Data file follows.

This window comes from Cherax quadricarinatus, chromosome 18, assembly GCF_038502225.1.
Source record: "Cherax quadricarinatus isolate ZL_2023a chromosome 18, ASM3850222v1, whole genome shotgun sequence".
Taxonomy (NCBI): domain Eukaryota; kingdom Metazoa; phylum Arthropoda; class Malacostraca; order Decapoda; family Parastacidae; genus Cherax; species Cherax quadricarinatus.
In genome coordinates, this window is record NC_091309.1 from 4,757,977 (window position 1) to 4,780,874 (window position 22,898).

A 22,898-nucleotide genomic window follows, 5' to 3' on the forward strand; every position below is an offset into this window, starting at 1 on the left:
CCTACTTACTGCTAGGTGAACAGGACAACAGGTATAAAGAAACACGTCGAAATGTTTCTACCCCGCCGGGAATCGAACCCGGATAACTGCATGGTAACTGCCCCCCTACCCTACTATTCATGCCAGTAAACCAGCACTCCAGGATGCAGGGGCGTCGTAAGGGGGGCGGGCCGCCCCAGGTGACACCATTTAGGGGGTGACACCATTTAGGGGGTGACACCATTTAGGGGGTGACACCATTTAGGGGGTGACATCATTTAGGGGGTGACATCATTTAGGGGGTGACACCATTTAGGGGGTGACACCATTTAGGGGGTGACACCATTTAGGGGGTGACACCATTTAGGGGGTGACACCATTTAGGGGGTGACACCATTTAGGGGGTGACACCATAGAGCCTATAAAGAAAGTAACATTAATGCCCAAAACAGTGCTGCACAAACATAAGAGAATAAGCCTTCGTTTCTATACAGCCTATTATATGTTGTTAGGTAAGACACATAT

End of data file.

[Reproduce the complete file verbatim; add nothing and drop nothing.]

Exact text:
This window comes from Cherax quadricarinatus, chromosome 18, assembly GCF_038502225.1.
Source record: "Cherax quadricarinatus isolate ZL_2023a chromosome 18, ASM3850222v1, whole genome shotgun sequence".
Taxonomy (NCBI): domain Eukaryota; kingdom Metazoa; phylum Arthropoda; class Malacostraca; order Decapoda; family Parastacidae; genus Cherax; species Cherax quadricarinatus.
In genome coordinates, this window is record NC_091309.1 from 4,757,977 (window position 1) to 4,780,874 (window position 22,898).

A 22,898-nucleotide genomic window follows, 5' to 3' on the forward strand; every position below is an offset into this window, starting at 1 on the left:
CCTACTTACTGCTAGGTGAACAGGACAACAGGTATAAAGAAACACGTCGAAATGTTTCTACCCCGCCGGGAATCGAACCCGGATAACTGCATGGTAACTGCCCCCCTACCCTACTATTCATGCCAGTAAACCAGCACTCCAGGATGCAGGGGCGTCGTAAGGGGGGCGGGCCGCCCCAGGTGACACCATTTAGGGGGTGACACCATTTAGGGGGTGACACCATTTAGGGGGTGACACCATTTAGGGGGTGACATCATTTAGGGGGTGACATCATTTAGGGGGTGACACCATTTAGGGGGTGACACCATTTAGGGGGTGACACCATTTAGGGGGTGACACCATTTAGGGGGTGACACCATTTAGGGGGTGACACCATTTAGGGGGTGACACCATAGAGCCTATAAAGAAAGTAACATTAATGCCCAAAACAGTGCTGCACAAACATAAGAGAATAAGCCTTCGTTTCTATACAGCCTATTATATGTTGTTAGGTAAGACACATAT